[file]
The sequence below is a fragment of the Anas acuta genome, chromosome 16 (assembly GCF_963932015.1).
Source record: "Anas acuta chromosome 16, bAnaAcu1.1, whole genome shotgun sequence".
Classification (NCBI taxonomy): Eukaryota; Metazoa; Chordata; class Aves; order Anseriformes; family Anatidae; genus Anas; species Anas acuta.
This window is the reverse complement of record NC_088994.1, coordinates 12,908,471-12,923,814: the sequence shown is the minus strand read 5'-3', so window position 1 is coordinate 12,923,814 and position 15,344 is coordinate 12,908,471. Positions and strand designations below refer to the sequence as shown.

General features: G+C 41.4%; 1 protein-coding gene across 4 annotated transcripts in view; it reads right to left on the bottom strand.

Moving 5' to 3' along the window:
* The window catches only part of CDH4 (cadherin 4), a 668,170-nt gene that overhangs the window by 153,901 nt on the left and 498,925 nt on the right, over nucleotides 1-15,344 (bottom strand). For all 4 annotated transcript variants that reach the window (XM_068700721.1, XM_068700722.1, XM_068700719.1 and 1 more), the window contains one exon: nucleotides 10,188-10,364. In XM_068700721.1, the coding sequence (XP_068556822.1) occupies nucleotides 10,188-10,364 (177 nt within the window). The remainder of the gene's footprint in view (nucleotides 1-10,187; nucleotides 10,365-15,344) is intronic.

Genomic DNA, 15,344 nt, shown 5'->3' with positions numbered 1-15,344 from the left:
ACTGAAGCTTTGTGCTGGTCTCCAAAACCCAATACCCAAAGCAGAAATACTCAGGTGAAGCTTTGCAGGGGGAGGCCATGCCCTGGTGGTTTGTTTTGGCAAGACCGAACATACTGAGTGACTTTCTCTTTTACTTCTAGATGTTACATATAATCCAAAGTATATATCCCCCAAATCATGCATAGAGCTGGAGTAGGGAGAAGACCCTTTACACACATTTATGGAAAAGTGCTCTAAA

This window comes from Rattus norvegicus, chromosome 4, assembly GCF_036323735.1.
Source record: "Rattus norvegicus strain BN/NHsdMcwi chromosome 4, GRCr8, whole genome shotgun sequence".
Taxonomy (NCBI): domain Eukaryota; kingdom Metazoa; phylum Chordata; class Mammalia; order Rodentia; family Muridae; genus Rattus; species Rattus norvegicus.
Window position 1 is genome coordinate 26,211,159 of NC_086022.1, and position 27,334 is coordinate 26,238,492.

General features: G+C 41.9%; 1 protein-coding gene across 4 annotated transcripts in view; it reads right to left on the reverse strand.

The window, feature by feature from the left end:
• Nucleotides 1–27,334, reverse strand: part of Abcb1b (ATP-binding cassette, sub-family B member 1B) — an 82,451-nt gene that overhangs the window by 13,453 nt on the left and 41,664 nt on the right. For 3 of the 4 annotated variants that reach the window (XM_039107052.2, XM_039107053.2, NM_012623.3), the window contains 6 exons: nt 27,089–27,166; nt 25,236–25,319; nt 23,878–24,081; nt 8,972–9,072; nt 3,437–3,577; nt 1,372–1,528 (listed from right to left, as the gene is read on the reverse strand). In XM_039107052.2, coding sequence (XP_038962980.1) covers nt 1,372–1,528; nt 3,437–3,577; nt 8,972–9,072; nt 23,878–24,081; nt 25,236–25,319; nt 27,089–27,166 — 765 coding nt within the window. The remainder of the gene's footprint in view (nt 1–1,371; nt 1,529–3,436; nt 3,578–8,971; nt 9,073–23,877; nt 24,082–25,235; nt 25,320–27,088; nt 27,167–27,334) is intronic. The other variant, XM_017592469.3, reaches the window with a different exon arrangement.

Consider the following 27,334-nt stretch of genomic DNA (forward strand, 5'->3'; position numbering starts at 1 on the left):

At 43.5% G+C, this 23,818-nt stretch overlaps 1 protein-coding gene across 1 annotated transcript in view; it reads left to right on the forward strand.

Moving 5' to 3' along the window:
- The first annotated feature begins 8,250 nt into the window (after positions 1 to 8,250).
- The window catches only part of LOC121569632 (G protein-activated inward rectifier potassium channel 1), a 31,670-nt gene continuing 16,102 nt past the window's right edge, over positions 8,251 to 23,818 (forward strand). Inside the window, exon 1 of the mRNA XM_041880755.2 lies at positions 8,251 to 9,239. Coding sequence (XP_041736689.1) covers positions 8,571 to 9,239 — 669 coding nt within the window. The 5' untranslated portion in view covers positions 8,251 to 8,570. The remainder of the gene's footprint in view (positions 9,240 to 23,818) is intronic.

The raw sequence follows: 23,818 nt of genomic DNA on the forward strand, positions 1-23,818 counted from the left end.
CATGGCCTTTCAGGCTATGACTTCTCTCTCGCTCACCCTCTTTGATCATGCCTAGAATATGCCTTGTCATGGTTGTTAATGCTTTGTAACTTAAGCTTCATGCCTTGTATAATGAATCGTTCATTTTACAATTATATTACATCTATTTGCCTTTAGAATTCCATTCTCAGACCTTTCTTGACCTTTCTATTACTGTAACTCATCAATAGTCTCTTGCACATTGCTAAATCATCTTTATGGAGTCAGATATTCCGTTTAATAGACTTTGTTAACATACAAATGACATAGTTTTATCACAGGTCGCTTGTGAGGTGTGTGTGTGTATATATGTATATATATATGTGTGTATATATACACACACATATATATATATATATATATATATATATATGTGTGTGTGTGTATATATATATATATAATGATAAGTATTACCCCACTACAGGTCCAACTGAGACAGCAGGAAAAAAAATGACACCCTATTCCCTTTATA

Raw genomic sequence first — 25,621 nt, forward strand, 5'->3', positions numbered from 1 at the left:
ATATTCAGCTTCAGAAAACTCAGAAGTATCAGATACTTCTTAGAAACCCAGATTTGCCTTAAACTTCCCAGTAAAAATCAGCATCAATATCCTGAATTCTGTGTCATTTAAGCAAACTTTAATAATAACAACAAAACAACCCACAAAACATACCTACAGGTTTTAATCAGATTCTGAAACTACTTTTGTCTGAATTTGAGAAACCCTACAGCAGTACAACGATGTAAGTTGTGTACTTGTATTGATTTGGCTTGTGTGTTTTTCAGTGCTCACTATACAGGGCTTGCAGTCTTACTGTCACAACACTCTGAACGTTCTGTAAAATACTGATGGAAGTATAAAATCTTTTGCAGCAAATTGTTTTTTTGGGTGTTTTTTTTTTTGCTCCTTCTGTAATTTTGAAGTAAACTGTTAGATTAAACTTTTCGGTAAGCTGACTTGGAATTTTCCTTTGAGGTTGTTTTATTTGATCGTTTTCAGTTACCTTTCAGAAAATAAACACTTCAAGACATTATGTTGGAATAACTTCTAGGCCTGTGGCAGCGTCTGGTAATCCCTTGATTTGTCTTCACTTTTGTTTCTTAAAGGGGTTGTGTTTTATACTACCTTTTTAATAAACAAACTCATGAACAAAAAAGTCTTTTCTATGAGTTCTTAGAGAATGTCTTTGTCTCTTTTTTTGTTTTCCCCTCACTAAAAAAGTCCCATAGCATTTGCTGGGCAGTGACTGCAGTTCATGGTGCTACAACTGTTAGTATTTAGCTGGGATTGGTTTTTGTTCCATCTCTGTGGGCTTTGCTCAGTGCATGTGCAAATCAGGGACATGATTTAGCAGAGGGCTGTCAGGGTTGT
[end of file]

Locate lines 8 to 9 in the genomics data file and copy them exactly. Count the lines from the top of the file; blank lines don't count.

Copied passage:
Genomic DNA, 15,344 nt, shown 5'->3' with positions numbered 1-15,344 from the left:
ACTGAAGCTTTGTGCTGGTCTCCAAAACCCAATACCCAAAGCAGAAATACTCAGGTGAAGCTTTGCAGGGGGAGGCCATGCCCTGGTGGTTTGTTTTGGCAAGACCGAACATACTGAGTGACTTTCTCTTTTACTTCTAGATGTTACATATAATCCAAAGTATATATCCCCCAAATCATGCATAGAGCTGGAGTAGGGAGAAGACCCTTTACACACATTTATGGAAAAGTGCTCTAAA